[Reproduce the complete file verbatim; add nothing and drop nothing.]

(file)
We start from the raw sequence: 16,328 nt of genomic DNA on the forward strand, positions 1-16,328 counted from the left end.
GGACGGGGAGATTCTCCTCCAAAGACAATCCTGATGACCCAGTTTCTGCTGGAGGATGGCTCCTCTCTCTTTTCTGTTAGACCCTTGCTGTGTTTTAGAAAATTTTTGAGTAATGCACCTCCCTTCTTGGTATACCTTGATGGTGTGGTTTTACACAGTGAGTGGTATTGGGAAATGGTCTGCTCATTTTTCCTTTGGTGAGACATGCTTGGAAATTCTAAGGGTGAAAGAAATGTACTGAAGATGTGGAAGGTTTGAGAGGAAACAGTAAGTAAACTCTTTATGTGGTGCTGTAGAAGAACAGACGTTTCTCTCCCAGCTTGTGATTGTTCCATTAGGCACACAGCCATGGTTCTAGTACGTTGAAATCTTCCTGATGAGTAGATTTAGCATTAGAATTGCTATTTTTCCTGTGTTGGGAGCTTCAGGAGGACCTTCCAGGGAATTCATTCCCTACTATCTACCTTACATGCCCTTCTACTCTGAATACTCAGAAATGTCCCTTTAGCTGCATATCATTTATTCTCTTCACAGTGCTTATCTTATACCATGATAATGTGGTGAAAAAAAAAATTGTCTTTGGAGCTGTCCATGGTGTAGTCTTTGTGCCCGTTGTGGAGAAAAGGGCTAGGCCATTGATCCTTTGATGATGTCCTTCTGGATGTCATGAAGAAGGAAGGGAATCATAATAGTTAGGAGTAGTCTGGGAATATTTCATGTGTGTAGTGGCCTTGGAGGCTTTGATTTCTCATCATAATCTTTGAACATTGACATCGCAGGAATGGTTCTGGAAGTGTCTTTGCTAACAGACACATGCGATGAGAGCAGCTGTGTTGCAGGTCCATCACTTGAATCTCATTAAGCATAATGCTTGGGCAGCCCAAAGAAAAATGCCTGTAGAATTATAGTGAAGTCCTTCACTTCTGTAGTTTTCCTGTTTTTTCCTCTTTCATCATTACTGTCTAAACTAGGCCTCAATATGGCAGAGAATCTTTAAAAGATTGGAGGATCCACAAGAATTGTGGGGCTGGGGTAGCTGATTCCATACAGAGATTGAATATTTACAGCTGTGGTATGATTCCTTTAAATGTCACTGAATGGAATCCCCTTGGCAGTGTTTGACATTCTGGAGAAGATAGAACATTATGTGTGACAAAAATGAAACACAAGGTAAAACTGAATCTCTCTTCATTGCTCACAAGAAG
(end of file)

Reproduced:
We start from the raw sequence: 16,328 nt of genomic DNA on the forward strand, positions 1-16,328 counted from the left end.
GGACGGGGAGATTCTCCTCCAAAGACAATCCTGATGACCCAGTTTCTGCTGGAGGATGGCTCCTCTCTCTTTTCTGTTAGACCCTTGCTGTGTTTTAGAAAATTTTTGAGTAATGCACCTCCCTTCTTGGTATACCTTGATGGTGTGGTTTTACACAGTGAGTGGTATTGGGAAATGGTCTGCTCATTTTTCCTTTGGTGAGACATGCTTGGAAATTCTAAGGGTGAAAGAAATGTACTGAAGATGTGGAAGGTTTGAGAGGAAACAGTAAGTAAACTCTTTATGTGGTGCTGTAGAAGAACAGACGTTTCTCTCCCAGCTTGTGATTGTTCCATTAGGCACACAGCCATGGTTCTAGTACGTTGAAATCTTCCTGATGAGTAGATTTAGCATTAGAATTGCTATTTTTCCTGTGTTGGGAGCTTCAGGAGGACCTTCCAGGGAATTCATTCCCTACTATCTACCTTACATGCCCTTCTACTCTGAATACTCAGAAATGTCCCTTTAGCTGCATATCATTTATTCTCTTCACAGTGCTTATCTTATACCATGATAATGTGGTGAAAAAAAAAATTGTCTTTGGAGCTGTCCATGGTGTAGTCTTTGTGCCCGTTGTGGAGAAAAGGGCTAGGCCATTGATCCTTTGATGATGTCCTTCTGGATGTCATGAAGAAGGAAGGGAATCATAATAGTTAGGAGTAGTCTGGGAATATTTCATGTGTGTAGTGGCCTTGGAGGCTTTGATTTCTCATCATAATCTTTGAACATTGACATCGCAGGAATGGTTCTGGAAGTGTCTTTGCTAACAGACACATGCGATGAGAGCAGCTGTGTTGCAGGTCCATCACTTGAATCTCATTAAGCATAATGCTTGGGCAGCCCAAAGAAAAATGCCTGTAGAATTATAGTGAAGTCCTTCACTTCTGTAGTTTTCCTGTTTTTTCCTCTTTCATCATTACTGTCTAAACTAGGCCTCAATATGGCAGAGAATCTTTAAAAGATTGGAGGATCCACAAGAATTGTGGGGCTGGGGTAGCTGATTCCATACAGAGATTGAATATTTACAGCTGTGGTATGATTCCTTTAAATGTCACTGAATGGAATCCCCTTGGCAGTGTTTGACATTCTGGAGAAGATAGAACATTATGTGTGACAAAAATGAAACACAAGGTAAAACTGAATCTCTCTTCATTGCTCACAAGAAG